• MosquitoThe genome of the parasite Plasmodium falciparum, which causes malaria in humans, is completed.
  • Queen Elizabeth, the Queen Mother, dies aged 101 years.
  • 2003

  • DNA sequenceHuman Genome Project is completed and confirms humans have approximately 20,000–25,000 genes. The human genome is sequenced to 99.99 per cent accuracy, 2 years ahead of schedule.
  • The ENCODE project is launched by the National Human Genome Research Institute and aims to identify and characterise all the genes in the human genome.
  • Saddam Hussein, former President of Iraq, is captured by American troops in a small town 140 km northwest of Baghdad.
  • 2004

  • RatThe ‘high-quality’ draft of the rat genome is published. The genome is smaller than the human genome but larger than the mouse genome.
  • The first same-sex marriage in the USA is performed in Massachusetts.
  • 2005

  • HapMap (Map of Human Genetic Variation) report published in Nature.
  • ChimpanzeeThe chimpanzee genome is completed.
  • Hurricane Katrina strikes the Louisiana, Mississippi and Alabama coastal areas in the USA.
  • 2007

  • A new DNA sequencing technology is introduced that increases DNA sequencing output 70 fold, in one year!
  • Apple introduces the iPhone.
  • 2008

  • 1,000 Genomes Project launched – the first project that aims to sequence the whole genomes of a large number of people (2,500).
  • IlluminaNext-generation sequencing platforms result in dramatic drop in sequencing costs.
  • Barack Obama is elected as first black president of the USA.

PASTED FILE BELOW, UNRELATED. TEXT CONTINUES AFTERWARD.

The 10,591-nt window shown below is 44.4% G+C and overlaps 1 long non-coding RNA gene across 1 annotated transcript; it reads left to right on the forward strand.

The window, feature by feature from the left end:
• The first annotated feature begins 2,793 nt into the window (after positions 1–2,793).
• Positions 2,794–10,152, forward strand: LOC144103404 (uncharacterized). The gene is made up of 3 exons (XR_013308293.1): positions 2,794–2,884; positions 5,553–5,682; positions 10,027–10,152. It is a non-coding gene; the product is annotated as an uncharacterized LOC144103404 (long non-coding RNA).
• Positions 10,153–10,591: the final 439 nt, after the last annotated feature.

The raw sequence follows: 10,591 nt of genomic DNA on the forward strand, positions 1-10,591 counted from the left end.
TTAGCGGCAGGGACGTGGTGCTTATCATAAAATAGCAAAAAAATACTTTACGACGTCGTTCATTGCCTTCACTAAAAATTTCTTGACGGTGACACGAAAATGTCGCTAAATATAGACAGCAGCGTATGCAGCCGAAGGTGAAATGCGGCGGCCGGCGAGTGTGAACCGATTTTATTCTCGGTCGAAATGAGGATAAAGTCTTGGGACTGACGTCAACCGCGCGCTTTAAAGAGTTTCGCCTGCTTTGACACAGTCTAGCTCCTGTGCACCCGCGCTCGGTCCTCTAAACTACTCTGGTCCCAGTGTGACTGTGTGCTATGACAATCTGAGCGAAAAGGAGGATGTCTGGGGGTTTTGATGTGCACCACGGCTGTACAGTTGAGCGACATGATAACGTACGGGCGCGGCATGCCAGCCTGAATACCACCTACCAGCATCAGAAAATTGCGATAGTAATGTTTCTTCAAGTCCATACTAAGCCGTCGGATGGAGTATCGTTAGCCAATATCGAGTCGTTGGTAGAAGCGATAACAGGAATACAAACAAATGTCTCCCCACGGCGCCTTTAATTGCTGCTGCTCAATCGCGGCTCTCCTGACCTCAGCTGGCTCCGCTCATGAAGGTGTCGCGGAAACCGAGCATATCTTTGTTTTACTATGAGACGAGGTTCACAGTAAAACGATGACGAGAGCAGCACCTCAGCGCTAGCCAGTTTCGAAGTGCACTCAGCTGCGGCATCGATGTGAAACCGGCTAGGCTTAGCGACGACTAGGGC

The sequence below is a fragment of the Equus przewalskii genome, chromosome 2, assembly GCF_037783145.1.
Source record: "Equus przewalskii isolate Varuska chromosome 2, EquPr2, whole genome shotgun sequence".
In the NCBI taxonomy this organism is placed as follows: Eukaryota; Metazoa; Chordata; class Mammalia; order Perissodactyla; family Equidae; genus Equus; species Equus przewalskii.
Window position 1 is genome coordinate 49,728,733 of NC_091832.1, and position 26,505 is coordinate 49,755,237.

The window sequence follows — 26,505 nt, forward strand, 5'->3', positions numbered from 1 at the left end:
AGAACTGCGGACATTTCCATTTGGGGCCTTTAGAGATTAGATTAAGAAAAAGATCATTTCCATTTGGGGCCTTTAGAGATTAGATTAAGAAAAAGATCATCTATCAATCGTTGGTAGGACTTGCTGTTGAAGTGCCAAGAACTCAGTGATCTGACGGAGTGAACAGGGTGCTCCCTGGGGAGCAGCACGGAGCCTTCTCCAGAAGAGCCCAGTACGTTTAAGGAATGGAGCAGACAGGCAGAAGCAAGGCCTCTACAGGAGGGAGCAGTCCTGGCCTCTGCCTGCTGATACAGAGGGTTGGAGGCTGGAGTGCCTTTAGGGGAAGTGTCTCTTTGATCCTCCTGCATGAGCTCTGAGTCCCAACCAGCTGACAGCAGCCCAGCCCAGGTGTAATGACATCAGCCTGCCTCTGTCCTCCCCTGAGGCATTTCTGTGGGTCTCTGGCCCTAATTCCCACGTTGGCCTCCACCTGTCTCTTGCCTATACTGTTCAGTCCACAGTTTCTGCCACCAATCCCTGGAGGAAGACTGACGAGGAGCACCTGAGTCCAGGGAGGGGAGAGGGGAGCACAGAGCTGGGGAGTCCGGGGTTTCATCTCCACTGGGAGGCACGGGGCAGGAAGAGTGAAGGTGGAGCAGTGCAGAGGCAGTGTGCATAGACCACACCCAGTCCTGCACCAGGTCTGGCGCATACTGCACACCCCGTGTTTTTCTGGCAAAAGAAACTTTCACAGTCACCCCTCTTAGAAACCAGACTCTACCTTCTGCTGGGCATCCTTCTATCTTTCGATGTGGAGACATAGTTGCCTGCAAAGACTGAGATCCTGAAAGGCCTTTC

• 2009

  • LungsThe first comprehensive analysis of cancer genomes is published, including lung cancer and malignant melanoma.
  • A US Airways flight safely makes an emergency landing on the Hudson River shortly after take-off from LaGuardia Airport in New York City.
  • 2010

  • Wellcome Trust launches UK10K which aims to compare the genomes of 4,000 healthy people with those of 6,000 people living with a disease of suspected genetic cause.
  • 1,000 Genomes Project publishes pilot paper in Nature.
  • Wikimedia CommonsNeanderthal genome published in Nature.
  • A magnitude 7 earthquake hits Haiti and devastates the country.
  • 2012

  • ENCODE study publishes 30 research papers describing the active regions of the human genome including confirmation that the human genome contains 20,687 protein-coding genes.
  • Cruise ship Costa Concordia runs aground at Isola de Giglio, Italy.
  • 2013

  • ZebrafishThe U.S. Supreme Court rules that naturally occurring DNA cannot be patented.
  • The Zebrafish genome is completed.
  • Andy Murray becomes the first British tennis player since 1936 to win the men’s singles title at Wimbledon.
  • 2018

  • The 100K genomes project is completed, sequencing 100,000 genomes from patients affected by a rare disease or cancer.
  • Prince Harry and Meghan Markle are married at Windsor Castle.
  • 2020

  • Following the pandemic outbreak of COVID-19, the genome of the SARS-CoV-2 virus is sequenced.
  • Jo Biden wins the US presidential election.

This page was last updated on 2021-07-21